The Love For Urdu In Our Films: What Imtiaz Ali, Javed Akhtar & Others Had To Say

Posted on February 20, 2016 in Culture-Vulture

By Kanika Katyal

“Woh kare baat toh har lafz se khushboo aaye,
Aisi boli wohi bole jise Urdu aaye.” 

With this famous quote by poet Ahmad Warsi, Faridoon Shahryar, acting as the moderator, begun the session, ‘Filmon Mein Urdu: Kal Aur Aaj‘ along with an audience cheering in response.

942860_1052859754736684_8868911215037312617_n (1)With luminaries like Imtiaz Ali, Javed Siddiqui, Javed Akhtar, and Tigmanshu Dhulia chairing the session on Sunday (14th February), the stage lawns at Jashn-e-Rekhta, was sure to be a packed house.

Jashn-e-Rekhta, prides itself on being a first of its kind Urdu festival held in India, that made its debut in 2015 and attracted over 15000 Urdu lovers from across India and the sub-continent. Over 60 poets, artists, novelists, litterateurs, journalists, lyricists from India and Pakistan participated in the festival. In its second edition this year, held from 12th to 14th February, the festival befittingly celebrated Urdu language in all its colours and richness. For those three days of splendour, the air around the Indira Gandhi Centre for Arts vibrant with Urdu admirers.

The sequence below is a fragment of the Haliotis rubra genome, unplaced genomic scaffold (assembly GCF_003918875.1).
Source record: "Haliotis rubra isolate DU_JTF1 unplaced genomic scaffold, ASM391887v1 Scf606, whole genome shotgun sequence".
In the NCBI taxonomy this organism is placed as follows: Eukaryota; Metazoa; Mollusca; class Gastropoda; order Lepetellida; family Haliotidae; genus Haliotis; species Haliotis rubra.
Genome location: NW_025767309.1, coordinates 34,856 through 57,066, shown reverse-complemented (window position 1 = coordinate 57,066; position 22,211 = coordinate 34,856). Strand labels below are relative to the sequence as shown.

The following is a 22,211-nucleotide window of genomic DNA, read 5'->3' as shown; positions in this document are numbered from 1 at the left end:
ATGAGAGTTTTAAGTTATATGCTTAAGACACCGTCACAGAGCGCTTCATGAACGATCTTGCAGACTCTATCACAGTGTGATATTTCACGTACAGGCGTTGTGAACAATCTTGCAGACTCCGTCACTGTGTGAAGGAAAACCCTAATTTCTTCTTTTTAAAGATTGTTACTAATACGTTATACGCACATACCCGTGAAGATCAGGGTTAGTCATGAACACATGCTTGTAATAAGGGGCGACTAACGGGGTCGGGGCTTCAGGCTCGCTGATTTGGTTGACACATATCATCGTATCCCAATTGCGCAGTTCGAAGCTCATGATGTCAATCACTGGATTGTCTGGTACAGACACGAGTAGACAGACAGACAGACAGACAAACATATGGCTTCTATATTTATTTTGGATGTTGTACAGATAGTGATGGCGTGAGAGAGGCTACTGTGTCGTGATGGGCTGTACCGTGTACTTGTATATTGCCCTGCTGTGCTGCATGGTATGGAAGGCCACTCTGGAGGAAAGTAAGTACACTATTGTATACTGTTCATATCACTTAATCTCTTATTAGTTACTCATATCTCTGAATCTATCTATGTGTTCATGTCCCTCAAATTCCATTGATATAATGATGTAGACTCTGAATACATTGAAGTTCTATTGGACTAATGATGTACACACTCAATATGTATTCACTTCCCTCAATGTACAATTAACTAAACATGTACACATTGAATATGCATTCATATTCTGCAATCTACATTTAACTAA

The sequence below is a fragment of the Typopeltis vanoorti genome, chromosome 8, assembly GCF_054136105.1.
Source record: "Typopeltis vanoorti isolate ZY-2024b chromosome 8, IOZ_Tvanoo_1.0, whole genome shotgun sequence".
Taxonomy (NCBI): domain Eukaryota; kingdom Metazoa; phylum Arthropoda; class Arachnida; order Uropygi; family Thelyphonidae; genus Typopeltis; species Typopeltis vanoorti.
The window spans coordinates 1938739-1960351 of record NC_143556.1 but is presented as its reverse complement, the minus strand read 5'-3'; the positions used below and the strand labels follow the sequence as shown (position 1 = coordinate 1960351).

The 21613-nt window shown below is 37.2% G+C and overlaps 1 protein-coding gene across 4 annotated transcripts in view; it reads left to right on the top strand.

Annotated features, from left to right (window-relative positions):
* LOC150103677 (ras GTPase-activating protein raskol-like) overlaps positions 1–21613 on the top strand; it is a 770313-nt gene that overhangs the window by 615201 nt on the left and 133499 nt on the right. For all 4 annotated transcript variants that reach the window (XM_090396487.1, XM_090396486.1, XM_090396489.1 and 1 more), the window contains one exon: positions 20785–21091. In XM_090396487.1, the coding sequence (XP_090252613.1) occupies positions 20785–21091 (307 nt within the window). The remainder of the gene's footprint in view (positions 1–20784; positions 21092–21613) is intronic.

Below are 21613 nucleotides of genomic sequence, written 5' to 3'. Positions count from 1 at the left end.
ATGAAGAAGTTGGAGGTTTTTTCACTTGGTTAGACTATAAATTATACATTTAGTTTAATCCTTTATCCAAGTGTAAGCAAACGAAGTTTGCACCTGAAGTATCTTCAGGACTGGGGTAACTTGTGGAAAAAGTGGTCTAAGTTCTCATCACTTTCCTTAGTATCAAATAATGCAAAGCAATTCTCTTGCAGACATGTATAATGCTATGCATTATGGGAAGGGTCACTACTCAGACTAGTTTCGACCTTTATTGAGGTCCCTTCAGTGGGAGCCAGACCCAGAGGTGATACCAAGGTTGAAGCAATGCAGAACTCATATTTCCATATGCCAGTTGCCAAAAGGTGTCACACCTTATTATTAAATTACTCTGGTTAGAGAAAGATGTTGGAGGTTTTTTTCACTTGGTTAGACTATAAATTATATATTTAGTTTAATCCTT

Language, in any region, is much more than semantics. It represents the beliefs, history, and the culture of their origin. We have a history of upholding pluralism, and the ‘Hindustani’ language testifies to that composite culture.
Cinema and society have always had close ties. Sometimes, cinema has acted as a mirror to society and sometimes it has tried to act as a catalyst for change. The session then discussed this kinship between Urdu as a language, as a signifier of culture and as a medium of speech in Bollywood.